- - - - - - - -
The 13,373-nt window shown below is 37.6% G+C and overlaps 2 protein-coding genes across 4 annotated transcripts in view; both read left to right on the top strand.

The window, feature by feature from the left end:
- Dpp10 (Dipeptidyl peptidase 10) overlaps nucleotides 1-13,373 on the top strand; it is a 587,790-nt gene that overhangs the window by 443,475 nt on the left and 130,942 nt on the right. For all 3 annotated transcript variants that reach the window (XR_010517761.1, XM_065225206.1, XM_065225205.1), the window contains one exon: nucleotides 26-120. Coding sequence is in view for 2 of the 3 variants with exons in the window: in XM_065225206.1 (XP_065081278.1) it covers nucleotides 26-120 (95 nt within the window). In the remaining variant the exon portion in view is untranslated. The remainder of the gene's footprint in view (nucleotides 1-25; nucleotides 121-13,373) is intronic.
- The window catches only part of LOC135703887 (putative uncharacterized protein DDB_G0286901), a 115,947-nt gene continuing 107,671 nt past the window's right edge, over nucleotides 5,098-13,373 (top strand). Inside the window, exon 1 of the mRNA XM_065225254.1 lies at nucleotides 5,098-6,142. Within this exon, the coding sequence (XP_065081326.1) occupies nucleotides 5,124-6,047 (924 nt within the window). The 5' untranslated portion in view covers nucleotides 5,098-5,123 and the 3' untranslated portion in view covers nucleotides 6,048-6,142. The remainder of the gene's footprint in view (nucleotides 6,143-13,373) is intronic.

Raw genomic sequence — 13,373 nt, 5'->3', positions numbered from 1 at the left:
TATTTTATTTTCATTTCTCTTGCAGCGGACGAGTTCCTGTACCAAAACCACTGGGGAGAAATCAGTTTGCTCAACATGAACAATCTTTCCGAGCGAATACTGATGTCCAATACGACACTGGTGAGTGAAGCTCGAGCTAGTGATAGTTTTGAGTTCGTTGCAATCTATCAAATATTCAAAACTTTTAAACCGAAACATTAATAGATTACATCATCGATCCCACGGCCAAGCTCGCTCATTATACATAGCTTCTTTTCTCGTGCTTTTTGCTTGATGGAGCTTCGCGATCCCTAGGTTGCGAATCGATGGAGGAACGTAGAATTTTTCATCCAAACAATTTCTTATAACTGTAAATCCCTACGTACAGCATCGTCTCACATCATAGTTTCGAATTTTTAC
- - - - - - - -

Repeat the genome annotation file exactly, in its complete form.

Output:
The 13,373-nt window shown below is 37.6% G+C and overlaps 2 protein-coding genes across 4 annotated transcripts in view; both read left to right on the top strand.

The window, feature by feature from the left end:
- Dpp10 (Dipeptidyl peptidase 10) overlaps nucleotides 1-13,373 on the top strand; it is a 587,790-nt gene that overhangs the window by 443,475 nt on the left and 130,942 nt on the right. For all 3 annotated transcript variants that reach the window (XR_010517761.1, XM_065225206.1, XM_065225205.1), the window contains one exon: nucleotides 26-120. Coding sequence is in view for 2 of the 3 variants with exons in the window: in XM_065225206.1 (XP_065081278.1) it covers nucleotides 26-120 (95 nt within the window). In the remaining variant the exon portion in view is untranslated. The remainder of the gene's footprint in view (nucleotides 1-25; nucleotides 121-13,373) is intronic.
- The window catches only part of LOC135703887 (putative uncharacterized protein DDB_G0286901), a 115,947-nt gene continuing 107,671 nt past the window's right edge, over nucleotides 5,098-13,373 (top strand). Inside the window, exon 1 of the mRNA XM_065225254.1 lies at nucleotides 5,098-6,142. Within this exon, the coding sequence (XP_065081326.1) occupies nucleotides 5,124-6,047 (924 nt within the window). The 5' untranslated portion in view covers nucleotides 5,098-5,123 and the 3' untranslated portion in view covers nucleotides 6,048-6,142. The remainder of the gene's footprint in view (nucleotides 6,143-13,373) is intronic.

Raw genomic sequence — 13,373 nt, 5'->3', positions numbered from 1 at the left:
TATTTTATTTTCATTTCTCTTGCAGCGGACGAGTTCCTGTACCAAAACCACTGGGGAGAAATCAGTTTGCTCAACATGAACAATCTTTCCGAGCGAATACTGATGTCCAATACGACACTGGTGAGTGAAGCTCGAGCTAGTGATAGTTTTGAGTTCGTTGCAATCTATCAAATATTCAAAACTTTTAAACCGAAACATTAATAGATTACATCATCGATCCCACGGCCAAGCTCGCTCATTATACATAGCTTCTTTTCTCGTGCTTTTTGCTTGATGGAGCTTCGCGATCCCTAGGTTGCGAATCGATGGAGGAACGTAGAATTTTTCATCCAAACAATTTCTTATAACTGTAAATCCCTACGTACAGCATCGTCTCACATCATAGTTTCGAATTTTTAC